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White Jacket

Herman Melville

Book Overview: 

This is a tale based on Melville's experiences aboard the USS United States from 1843 to 1844. It comments on the harsh and brutal realities of service in the US Navy at that time, but beyond this the narrator has created for the reader graphic symbols for class distinction, segregation and slavery aboard this microcosm of the world, the USS Neversink.

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Book Excerpt: 
. . . handicrafts-men are lost to their trades and the world by serving in men-of-war. Indeed, from a frigate's crew might he culled out men of all callings and vocations, from a backslidden parson to a broken-down comedian. The Navy is the asylum for the perverse, the home of the unfortunate. Here the sons of adversity meet the children of calamity, and here the children of calamity meet the offspring of sin. Bankrupt brokers, boot-blacks, blacklegs, and blacksmiths here assemble together; and cast-away tinkers, watch-makers, quill-drivers, cobblers, doctors, farmers, and lawyers compare past experiences and talk of old times. Wrecked on a desert shore, a man-of-war's crew could quickly found an Alexandria by themselves, and fill it with all the things which go to make up a capital.

Frequently, at one and the same time, you see every trade in operation on the gun-deck—coopering, carpentering, tailoring, tinkering, blacksmithing, rope-making, preaching, gamb. . . Read More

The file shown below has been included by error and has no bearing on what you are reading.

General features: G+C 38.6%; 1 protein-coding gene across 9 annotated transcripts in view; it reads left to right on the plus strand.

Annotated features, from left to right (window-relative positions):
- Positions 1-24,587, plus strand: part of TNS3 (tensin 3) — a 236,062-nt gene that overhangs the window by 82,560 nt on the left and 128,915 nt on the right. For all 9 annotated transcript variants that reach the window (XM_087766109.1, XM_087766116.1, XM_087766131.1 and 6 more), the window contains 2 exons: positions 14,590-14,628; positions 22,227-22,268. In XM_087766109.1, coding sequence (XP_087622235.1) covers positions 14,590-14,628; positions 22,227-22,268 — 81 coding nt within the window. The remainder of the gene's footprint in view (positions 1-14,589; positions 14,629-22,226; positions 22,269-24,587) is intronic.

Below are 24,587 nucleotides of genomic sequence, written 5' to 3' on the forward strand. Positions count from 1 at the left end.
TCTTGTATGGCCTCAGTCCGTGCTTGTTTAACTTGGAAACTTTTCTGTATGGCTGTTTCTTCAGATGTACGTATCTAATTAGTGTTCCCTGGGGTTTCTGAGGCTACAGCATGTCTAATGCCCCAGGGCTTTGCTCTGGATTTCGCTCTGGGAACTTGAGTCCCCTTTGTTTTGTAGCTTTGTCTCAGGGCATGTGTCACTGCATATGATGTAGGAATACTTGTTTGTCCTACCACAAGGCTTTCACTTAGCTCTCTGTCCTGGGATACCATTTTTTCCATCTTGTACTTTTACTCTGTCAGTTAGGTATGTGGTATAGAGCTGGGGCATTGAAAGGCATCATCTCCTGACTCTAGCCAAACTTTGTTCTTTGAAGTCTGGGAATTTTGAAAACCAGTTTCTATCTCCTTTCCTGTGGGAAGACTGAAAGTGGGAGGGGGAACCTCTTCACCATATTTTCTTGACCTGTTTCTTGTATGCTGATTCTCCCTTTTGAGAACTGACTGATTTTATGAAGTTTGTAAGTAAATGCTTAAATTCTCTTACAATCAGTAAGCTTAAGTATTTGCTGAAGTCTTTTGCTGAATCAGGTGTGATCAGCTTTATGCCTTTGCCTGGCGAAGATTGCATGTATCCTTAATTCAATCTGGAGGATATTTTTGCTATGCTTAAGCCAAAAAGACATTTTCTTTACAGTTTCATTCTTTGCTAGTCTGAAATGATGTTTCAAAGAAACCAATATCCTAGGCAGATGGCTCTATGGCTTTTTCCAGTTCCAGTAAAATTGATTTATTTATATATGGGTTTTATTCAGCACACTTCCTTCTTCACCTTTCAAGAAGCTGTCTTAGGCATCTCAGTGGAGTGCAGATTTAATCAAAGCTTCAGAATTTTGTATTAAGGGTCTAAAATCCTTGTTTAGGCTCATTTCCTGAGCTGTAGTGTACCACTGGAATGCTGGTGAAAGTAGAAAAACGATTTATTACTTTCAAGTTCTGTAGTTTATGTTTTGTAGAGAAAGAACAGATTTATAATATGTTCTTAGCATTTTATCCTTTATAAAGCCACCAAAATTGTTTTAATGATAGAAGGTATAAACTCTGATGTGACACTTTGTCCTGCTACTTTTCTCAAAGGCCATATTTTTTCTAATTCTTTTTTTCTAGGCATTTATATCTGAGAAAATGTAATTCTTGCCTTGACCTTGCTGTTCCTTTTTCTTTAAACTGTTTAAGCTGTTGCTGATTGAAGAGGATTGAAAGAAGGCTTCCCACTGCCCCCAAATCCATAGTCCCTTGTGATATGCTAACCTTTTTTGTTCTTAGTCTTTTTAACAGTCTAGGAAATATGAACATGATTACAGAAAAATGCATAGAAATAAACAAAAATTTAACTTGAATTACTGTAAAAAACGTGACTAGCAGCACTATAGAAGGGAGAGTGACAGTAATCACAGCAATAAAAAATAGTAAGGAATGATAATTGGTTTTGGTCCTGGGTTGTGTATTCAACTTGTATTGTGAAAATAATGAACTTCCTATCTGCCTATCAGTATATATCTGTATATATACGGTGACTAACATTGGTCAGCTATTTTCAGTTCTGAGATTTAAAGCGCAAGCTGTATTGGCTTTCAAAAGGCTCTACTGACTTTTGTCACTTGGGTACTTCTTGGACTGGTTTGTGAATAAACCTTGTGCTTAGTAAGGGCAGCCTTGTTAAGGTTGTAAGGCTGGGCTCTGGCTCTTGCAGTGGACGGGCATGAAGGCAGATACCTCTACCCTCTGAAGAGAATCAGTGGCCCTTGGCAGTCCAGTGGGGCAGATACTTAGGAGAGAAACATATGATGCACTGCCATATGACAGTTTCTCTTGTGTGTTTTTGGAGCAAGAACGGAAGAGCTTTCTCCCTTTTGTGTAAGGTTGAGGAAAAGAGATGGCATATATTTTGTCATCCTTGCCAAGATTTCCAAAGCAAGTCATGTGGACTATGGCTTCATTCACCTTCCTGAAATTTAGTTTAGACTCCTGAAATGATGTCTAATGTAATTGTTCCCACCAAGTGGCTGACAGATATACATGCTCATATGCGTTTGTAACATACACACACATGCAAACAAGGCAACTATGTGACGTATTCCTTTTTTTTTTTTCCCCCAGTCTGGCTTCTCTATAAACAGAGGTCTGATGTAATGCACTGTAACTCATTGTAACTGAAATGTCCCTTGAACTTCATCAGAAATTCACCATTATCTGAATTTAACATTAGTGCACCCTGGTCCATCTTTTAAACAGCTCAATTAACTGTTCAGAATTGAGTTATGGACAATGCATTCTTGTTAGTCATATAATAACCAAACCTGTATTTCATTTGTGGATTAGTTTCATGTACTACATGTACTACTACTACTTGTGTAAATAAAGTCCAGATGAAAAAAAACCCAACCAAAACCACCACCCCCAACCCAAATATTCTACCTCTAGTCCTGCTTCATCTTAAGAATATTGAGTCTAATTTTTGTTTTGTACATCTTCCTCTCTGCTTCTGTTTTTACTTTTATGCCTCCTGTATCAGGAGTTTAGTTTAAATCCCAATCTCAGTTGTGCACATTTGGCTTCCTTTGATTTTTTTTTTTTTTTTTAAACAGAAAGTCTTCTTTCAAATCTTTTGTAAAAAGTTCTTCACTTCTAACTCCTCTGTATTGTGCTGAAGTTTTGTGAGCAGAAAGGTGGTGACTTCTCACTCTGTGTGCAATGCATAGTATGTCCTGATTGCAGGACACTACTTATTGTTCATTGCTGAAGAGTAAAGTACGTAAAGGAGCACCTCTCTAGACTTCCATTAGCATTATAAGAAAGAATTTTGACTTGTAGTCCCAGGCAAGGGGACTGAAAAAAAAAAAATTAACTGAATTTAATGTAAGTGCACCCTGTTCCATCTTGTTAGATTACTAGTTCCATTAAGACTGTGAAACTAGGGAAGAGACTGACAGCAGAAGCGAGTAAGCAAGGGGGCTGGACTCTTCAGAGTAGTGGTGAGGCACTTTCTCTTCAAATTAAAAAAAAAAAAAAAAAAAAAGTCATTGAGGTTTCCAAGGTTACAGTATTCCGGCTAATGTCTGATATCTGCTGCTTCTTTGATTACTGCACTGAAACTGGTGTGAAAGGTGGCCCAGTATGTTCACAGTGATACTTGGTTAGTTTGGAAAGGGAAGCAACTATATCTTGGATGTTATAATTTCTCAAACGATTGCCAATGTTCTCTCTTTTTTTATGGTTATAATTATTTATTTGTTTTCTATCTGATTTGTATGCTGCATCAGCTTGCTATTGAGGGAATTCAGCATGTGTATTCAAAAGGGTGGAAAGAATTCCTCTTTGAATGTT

Community Reviews

Well, well; no more. Thy shrunk voice sounds too calmly, sanely woeful to me. In no Paradise myself, I am impatient of all misery in others that is not mad. Thou should'st go mad, blacksmith; say, why dost thou not go mad? How can'st thou endure without being mad? Do the heavens yet hate thee, that

Amazing. A must read for everyone. A book I plan to re-read soon.

It's a work of great erudition; it has extraordinary moments of prose and plotting that reveal Melville's genius, but it taxed me so much that it took most of the pleasure from reading it. Ahab is such an unsympathetic character. He seems never to have had a relationship with any human being, so it'

5 stars for Moby Dick. It makes me feel like an idiot to give 5 stars to Moby Dick. It should make you feel like an idiot, too. Why do we live in such idiotic times? Why must I care obsessively about our idiotic times? Why does it feel like the times we live in bit off my right leg? Why must I drag

This volume contains three novels - Redburn, White-Jacket, and Melville's masterpiece, Moby-Dick. All three include a great deal of nineteenth century sea lore. Aspiring writers are told to "show, don't tell." Melville, on the other hand, did quite a bit of "telling" in these chapters. The story of

Although this is a Library of America edition with THREE novels, this review is only on one: Moby-Dick.

I'm speechless. OK, maybe a few words. At first I gave this book four stars, but then I looked at other books I'd given five stars to and said, "Who am I kidding? No way is that in a league with th

Melville In The Library Of America

The novels of Herman Melville (1819 -- 1891) were among the first volumes published by the Library of America, a nonprofit organization devoted to presenting the best of American writing and thought in uniform hardcover editions. At the time of his death, Melville w

My favourite novel. The Library of America edition is beautiful.

I always planned on reading this book but just kept putting it off until I took an Great American Novels Course. A lot of people think the novel is overrated and while I can see thier point I still have to disagree. There are just so many metaphors and different interpretations of this novel for it

Moby-Dick ***** – I originally picked up this book to read Redburn, which I’d never read. But the coming of age story – a young boy trying to survive in a strange world – seemed rather depressing and I just wasn’t in the mood for it. Then I happened to turn to Moby-Dick and started reading it.

And I

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